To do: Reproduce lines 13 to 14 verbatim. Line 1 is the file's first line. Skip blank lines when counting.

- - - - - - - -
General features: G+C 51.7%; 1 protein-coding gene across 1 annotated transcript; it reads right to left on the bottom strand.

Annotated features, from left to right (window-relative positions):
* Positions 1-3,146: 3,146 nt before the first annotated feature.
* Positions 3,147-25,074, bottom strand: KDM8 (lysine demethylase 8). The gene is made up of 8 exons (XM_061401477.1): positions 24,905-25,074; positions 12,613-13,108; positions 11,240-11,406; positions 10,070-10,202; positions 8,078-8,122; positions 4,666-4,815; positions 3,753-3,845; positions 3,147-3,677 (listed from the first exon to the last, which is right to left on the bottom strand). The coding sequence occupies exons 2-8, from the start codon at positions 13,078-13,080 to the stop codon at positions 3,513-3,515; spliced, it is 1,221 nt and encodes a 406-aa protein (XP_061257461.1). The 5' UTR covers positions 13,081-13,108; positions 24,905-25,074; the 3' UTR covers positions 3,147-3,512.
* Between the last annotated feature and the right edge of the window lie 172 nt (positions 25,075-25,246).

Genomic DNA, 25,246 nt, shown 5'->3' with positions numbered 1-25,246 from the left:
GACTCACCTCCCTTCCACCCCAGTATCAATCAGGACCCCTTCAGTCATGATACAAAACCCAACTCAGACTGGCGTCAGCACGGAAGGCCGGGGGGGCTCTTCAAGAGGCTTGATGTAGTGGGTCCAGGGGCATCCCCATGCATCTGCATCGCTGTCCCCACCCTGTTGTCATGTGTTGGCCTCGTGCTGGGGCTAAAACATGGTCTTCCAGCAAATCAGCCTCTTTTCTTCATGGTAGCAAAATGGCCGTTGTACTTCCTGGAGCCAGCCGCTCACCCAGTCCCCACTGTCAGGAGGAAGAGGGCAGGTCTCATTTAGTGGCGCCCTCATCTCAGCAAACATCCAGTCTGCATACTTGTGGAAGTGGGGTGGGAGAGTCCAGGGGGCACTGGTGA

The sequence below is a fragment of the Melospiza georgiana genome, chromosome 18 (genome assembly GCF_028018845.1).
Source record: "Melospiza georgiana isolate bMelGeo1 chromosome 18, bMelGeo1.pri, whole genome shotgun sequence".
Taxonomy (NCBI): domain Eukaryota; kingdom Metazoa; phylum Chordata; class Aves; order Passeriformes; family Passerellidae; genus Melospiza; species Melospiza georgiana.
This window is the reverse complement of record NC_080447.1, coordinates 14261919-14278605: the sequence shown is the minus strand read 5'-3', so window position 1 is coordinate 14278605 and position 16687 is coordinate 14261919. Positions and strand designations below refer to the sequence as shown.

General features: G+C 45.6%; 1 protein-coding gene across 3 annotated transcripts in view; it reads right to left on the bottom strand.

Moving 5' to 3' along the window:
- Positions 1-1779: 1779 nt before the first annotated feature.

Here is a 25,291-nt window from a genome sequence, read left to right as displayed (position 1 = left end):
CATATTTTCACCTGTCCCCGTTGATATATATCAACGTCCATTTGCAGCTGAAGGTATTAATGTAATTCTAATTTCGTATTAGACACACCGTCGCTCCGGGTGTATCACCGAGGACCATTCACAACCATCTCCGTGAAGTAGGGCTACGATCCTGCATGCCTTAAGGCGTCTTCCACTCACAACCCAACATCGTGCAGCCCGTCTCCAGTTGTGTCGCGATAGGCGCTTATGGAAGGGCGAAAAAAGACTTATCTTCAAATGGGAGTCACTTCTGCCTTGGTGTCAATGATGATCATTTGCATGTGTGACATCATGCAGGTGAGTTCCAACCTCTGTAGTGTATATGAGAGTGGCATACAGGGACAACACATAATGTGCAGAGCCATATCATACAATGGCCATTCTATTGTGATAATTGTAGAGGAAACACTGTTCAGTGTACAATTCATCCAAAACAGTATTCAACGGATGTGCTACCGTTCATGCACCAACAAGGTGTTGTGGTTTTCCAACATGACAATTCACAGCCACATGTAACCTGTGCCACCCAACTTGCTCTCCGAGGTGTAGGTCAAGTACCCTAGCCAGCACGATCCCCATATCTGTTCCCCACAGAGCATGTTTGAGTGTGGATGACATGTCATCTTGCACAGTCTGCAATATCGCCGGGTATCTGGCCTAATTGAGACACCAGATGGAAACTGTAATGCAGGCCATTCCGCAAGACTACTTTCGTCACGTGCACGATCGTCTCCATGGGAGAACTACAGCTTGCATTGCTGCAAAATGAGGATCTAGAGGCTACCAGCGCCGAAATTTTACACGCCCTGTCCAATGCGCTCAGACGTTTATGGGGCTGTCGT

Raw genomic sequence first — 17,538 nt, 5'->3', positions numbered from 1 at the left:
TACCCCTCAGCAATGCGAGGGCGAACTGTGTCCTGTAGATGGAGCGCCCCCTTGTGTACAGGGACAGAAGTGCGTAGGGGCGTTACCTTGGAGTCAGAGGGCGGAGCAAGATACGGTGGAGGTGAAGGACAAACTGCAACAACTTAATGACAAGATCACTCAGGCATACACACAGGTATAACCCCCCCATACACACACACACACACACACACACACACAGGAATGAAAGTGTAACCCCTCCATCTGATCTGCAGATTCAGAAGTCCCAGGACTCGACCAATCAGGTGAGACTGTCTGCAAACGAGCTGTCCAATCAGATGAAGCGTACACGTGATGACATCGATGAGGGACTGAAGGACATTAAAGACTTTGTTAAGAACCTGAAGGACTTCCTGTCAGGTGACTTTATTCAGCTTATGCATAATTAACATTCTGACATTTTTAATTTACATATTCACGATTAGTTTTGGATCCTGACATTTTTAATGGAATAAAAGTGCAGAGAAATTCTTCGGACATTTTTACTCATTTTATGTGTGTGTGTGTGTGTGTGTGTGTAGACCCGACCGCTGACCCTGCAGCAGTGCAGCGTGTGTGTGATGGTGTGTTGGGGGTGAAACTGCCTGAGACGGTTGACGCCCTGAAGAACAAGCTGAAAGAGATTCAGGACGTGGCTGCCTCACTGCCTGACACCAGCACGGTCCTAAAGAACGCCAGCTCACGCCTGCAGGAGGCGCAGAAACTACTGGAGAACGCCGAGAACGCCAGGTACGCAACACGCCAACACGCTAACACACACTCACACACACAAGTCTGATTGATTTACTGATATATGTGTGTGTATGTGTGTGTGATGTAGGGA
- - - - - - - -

Moving 5' to 3' along the window:
- Positions 1-1779: 1779 nt before the first annotated feature.